One of petitioner's employees called upon the motor car companies to ascertain what could be done about obtaining cylinder head business for petitioner. This scouting and preliminary sales activity took place in the early to middle 1935. Petitioner discovered that the Lycoming Engine Company (hereinafter called Lycoming) was designing a V-8 type engine for the Cord motor car. Petitioner determined that the Lycoming business would afford a good opportunity to get a start in the production of cylinder heads by the permanent mold process. Petitioner obtained an order for a mold and an order for heads, both at prevailing prices; at its inception, the Lycoming business appeared to be a good venture. Petitioner manufactured a mold, poured samples in late 1935, and finally made shipments of the cylinder heads in 1936-37. While the castings made were in the main, satisfactory, the accompanying scrap losses were very great and the contract was fulfilled by petitioner at a financial loss.

Despite its experience in the Lycoming transaction, petitioner continued its effort to break into the cylinder head field. Chrysler Motor Car Corporation (hereinafter called Chrysler) was at that time using aluminum cylinder heads as optional equipment on the Chrysler Six and Eight. It abandoned the use of such heads for the Dodge and Plymouth cars about 1936-37. Petitioner concentrated on a major effort to obtain business from Chrysler. Its efforts were successful when, in 1936, it obtained orders from Chrysler to design a mold and produce castings of a cylinder head designed by Chrysler engineers for the Chrysler Eight. Samples of such castings were delivered to Chrysler at the close of 1936 for the purpose of being checked by Chrysler engineers. Following receipt of word from Chrysler to proceed, petitioner began production of such heads in February 1937. It continued to furnish them to Chrysler throughout the remainder of the base period. In July or August 1938, petitioner received orders from Chrysler for aluminum castings of cylinder heads for the 6-cylinder Chrysler Windsor engine. Petitioner furnished such heads throughout the remainder of the base period. The aluminum cylinder heads made by petitioner for both the Chrysler Six and Eight cylinder engines were offered to the public by Chrysler solely as optional equipment. The method used by petitioner to produce such heads was a semi-permanent mold process. The mold involved was of an entirely new type. Petitioner applied for a patent on this process on December 27, 1938, which patent was granted on March 3, 1941.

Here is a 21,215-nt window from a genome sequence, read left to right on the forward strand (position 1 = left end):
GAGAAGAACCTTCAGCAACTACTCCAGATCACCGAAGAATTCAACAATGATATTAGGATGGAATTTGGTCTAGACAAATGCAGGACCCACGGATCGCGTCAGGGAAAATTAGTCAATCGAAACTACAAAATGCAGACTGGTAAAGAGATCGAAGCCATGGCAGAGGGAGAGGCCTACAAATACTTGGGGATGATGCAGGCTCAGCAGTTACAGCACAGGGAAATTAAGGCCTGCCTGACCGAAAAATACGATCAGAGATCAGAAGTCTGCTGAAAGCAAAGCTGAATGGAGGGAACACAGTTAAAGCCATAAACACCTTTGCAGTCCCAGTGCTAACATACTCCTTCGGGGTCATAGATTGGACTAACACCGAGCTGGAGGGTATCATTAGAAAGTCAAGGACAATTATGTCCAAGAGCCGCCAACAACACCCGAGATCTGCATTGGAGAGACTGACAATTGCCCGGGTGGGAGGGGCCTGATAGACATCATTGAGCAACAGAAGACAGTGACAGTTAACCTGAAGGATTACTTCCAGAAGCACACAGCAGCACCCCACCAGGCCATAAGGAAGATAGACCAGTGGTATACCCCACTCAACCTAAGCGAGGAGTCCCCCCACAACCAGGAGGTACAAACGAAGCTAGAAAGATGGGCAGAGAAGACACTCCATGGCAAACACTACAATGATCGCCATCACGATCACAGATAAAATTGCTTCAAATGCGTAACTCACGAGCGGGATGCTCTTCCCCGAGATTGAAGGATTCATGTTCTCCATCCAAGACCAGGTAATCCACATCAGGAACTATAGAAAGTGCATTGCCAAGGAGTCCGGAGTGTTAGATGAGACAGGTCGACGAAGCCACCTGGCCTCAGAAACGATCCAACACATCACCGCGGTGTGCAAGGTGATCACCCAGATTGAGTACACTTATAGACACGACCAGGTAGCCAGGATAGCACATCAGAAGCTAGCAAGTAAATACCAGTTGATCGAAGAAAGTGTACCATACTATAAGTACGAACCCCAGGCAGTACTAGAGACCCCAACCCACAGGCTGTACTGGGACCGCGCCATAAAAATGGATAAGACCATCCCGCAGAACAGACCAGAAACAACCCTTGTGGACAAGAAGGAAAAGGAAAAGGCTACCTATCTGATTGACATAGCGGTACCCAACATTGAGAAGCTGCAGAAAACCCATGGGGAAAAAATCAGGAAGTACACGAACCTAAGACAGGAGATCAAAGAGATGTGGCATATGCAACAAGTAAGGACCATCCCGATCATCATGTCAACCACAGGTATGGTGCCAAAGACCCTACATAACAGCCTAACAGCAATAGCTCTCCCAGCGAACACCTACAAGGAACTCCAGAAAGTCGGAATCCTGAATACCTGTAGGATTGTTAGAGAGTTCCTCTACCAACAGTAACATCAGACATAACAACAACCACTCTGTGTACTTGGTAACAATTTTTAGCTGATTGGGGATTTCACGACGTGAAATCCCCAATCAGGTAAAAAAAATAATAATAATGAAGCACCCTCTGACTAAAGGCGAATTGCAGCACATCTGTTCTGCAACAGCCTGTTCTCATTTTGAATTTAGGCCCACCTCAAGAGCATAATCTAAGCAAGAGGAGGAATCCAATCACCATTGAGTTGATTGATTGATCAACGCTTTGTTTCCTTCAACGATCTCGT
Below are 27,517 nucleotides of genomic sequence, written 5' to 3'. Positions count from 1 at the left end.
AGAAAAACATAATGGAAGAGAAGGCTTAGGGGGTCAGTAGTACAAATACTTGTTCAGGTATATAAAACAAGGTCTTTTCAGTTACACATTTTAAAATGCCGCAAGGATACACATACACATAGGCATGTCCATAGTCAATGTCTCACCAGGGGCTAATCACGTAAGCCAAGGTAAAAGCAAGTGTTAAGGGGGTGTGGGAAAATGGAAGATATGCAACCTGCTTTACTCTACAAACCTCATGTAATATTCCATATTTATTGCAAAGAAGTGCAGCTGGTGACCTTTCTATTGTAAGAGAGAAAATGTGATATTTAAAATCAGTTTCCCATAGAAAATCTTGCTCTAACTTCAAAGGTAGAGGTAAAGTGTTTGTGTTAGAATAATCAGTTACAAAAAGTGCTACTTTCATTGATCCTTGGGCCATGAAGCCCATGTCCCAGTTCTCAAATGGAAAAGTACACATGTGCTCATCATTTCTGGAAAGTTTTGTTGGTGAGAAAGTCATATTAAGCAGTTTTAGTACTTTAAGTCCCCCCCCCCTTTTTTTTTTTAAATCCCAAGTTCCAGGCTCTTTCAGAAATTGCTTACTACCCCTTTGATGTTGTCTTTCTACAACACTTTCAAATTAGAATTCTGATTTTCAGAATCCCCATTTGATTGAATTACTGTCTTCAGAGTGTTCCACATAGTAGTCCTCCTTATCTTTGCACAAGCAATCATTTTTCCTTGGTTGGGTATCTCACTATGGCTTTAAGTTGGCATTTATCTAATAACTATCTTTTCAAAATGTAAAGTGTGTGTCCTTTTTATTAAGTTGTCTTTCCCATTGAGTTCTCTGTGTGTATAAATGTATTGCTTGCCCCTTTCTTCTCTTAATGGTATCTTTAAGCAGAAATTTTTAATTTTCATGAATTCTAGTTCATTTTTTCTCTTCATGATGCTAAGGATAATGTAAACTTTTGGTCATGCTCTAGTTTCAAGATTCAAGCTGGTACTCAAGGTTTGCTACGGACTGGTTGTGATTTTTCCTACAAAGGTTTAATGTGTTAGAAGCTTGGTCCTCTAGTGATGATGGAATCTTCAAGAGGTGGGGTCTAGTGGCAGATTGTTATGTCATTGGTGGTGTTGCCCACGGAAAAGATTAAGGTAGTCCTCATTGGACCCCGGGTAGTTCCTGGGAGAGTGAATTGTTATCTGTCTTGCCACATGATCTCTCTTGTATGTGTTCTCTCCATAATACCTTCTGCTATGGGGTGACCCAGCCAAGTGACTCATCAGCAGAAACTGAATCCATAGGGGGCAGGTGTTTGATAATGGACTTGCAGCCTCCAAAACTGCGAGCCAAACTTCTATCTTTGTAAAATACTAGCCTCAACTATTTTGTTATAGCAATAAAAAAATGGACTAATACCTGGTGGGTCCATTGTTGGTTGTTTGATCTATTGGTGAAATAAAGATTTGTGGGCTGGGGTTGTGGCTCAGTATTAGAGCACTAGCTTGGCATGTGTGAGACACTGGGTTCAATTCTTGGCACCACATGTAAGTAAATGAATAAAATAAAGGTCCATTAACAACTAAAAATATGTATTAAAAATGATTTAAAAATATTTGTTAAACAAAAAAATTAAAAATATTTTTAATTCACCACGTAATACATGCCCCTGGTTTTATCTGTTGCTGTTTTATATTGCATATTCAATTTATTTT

The aluminum cylinder heads which had been produced by petitioner's competitors during the years 1933-37 did not stand up well under field conditions. These heads cracked, froze, and corroded readily, and freezing on the stud bosses was encountered. Whereas cast iron and aluminum had been equally priced in the early 1930's, cast iron was now cheaper. Petitioner never made any sales of heads for the Plymouth and Dodge engines and Chrysler did not commit itself to the use on the Dodge and Plymouth engines of aluminum cylinder heads to be produced by petitioner. The Ford Motor Company (hereinafter called Ford) abandoned the use of such heads for the Ford car in 1937. Ford continued using them for the Mercury motor car. Packard, General Motors, and Studebaker also rejected the use of aluminum cylinder heads prior to the end of the base period.

Shortly after it began selling aluminum cylinder heads to Chrysler in 1936-37, petitioner embarked upon a research and experimental program in conjunction with the Automotive Division of the University of Michigan and the automotive industry to determine whether the automotive industry was, or had been, obtaining the optimum results to be derived from the use of aluminum heads. To head the program for it, petitioner employed an automotive engineer who had previously been an assistant chief engineer at Lycoming. In order to determine whether the automotive engine companies could utilize the aluminum cylinder head to the best effectiveness from the standpoint of the functioning engine, i.e., maximum horsepower and maximum fuel economy, numerous tests were made. Petitioner's engineer worked on experiments with the LaSalle engine in cooperation with the chief engineer for engines of General Motors and with the Chrysler engine with the engine man at Chrysler. Tests were also made on Ford engines wherein petitioner worked with a representative of that company.

The following schedule shows the dollar sales of petitioner of aluminum and aluminum alloy automobile cylinder heads made by the permanent mold process during each of the years 1936 to 1941, inclusive, and the approximate number of such cylinder heads produced and sold by petitioner in each of such years: